The reason why former Hab Guy Lapointe didn’t use tape on his stick blade
It was a very emotional Guy Lapointe I interviewed on Dec. 5, three days following the death of Jean Béliveau, who was a father figure to the Hall of Fame defenceman who had his No. 5 retired by the Canadiens this season.
“I’m getting a little emotional here, I’m sorry,” Lapointe said over the phone from Kingston, Ont., where he was on a scouting trip for the Minnesota Wild.
“We lost a father … that’s the best way to describe what (Béliveau) meant to all us (former) players,” added Lapointe, who is now the chief amateur scout for the Wild.
To lighten things up a bit, I mentioned to Lapointe that while playing hockey as a kid I would use a white Canadien model stick with no tape on the blade because that’s what he did.
“The real reason is that I was too lazy,” Lapointe said with a laugh about the reason he didn’t tape his stick. “We used to play tricks … and you know Flower (Guy Lafleur) used to be in the room at 4:30 (p.m. for a 7 or 8 p.m. start) and he was pretty meticulous about his stick, taping it and all that. So I used to untape his stick once in a while and he used to get very upset about that. I didn’t want that trick to happen to me, so I decided I would use hardly any tape.”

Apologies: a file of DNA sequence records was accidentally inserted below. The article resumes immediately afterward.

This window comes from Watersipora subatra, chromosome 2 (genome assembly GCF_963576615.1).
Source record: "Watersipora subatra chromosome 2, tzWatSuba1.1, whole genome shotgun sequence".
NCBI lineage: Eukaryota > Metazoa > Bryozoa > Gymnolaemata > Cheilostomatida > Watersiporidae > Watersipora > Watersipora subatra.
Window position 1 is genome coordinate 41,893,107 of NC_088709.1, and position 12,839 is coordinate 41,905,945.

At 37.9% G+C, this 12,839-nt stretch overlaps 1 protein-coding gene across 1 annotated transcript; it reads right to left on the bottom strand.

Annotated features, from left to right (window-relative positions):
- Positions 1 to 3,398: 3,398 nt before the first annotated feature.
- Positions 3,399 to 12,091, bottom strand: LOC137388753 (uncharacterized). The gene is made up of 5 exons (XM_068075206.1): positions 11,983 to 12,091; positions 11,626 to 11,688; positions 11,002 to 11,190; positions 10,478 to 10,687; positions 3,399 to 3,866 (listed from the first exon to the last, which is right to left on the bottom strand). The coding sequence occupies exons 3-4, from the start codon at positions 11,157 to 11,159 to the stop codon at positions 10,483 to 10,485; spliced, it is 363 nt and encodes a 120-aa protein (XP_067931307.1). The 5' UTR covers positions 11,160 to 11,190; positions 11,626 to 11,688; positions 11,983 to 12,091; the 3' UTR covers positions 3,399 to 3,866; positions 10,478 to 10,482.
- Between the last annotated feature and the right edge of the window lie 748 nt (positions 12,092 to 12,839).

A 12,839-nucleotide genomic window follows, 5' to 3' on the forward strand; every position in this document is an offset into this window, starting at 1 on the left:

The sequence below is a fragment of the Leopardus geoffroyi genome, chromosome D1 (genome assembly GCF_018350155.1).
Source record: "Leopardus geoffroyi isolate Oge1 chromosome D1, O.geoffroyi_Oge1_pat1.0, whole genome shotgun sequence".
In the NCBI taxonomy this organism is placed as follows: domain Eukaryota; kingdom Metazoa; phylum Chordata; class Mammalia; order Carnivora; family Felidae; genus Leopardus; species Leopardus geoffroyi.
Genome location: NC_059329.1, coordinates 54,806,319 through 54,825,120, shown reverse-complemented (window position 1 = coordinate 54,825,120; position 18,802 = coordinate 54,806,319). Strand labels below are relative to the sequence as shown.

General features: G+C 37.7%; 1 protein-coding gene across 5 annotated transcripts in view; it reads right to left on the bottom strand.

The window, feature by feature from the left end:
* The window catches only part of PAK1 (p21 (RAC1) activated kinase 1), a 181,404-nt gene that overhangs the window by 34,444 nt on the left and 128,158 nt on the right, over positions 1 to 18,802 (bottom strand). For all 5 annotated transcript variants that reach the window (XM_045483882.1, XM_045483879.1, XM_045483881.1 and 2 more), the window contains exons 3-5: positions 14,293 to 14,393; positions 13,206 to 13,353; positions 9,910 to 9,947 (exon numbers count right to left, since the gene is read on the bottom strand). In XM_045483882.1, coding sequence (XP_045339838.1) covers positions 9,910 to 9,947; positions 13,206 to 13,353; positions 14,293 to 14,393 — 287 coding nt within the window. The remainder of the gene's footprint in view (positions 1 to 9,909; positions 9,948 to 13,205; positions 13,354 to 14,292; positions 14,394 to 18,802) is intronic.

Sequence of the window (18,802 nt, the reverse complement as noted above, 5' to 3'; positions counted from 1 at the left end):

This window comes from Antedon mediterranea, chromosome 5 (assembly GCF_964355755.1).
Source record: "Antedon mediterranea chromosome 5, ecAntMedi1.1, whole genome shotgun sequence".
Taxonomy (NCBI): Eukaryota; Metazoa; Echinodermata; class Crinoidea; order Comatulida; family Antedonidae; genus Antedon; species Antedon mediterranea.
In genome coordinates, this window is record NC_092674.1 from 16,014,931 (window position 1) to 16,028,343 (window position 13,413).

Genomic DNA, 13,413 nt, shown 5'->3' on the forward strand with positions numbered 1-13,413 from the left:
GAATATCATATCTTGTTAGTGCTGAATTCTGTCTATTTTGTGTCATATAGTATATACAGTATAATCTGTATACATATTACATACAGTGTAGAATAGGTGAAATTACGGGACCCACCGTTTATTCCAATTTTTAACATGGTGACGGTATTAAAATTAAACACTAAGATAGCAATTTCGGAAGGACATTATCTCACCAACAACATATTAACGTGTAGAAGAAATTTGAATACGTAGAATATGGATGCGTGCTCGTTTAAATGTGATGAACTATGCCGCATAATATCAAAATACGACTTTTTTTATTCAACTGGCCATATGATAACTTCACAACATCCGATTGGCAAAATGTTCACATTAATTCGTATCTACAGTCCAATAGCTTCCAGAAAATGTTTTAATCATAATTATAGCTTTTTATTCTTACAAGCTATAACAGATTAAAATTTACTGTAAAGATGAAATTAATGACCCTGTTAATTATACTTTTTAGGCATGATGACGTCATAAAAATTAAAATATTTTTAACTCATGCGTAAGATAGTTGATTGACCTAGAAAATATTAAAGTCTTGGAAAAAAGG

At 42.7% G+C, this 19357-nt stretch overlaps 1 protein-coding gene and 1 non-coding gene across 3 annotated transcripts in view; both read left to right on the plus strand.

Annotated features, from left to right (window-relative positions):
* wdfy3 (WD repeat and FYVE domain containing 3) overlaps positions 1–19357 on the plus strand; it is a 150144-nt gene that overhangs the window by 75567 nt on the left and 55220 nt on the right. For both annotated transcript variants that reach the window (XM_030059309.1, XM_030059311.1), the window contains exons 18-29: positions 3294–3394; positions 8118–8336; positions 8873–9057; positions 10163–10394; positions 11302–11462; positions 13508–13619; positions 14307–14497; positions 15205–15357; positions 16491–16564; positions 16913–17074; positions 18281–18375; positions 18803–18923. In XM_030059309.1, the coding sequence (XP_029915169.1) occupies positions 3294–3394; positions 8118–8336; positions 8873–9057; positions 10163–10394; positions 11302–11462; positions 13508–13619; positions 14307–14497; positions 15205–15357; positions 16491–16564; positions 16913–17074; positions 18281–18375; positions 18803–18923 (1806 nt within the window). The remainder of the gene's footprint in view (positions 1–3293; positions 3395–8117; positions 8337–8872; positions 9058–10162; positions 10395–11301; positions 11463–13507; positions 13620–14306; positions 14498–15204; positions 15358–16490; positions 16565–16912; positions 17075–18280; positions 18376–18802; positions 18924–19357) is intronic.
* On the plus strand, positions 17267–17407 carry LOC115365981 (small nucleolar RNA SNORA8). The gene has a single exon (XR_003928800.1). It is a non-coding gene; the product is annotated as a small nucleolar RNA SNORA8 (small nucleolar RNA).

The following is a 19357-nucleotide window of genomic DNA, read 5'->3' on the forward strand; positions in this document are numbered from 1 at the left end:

Another Hall of Fame defenceman who didn’t like to use tape on his stick blade was Bobby Orr. In his book, Orr: My Story, the former Boston Bruins great reveals why he only used one strand of tape, believing when he entered the NHL that there was a rule that players had to use at least some tape on the stick blade.
“In my case, I liked the feel of the puck on the blade without any tape at all,” Orr writes. “So the idea came to me that if I had to have tape on my stick, I would use as little as possible. Over the years, I used less and less until I was down to a single strip. And eventually I ended up with no tape at all.”
Orr admits he didn’t even know what lie his stick had when he was playing junior and still loves the feel of a wooden stick, writing: “… there’s something about the feel of a wooden stick in your hands that can never be totally duplicated in carbon fiber.”
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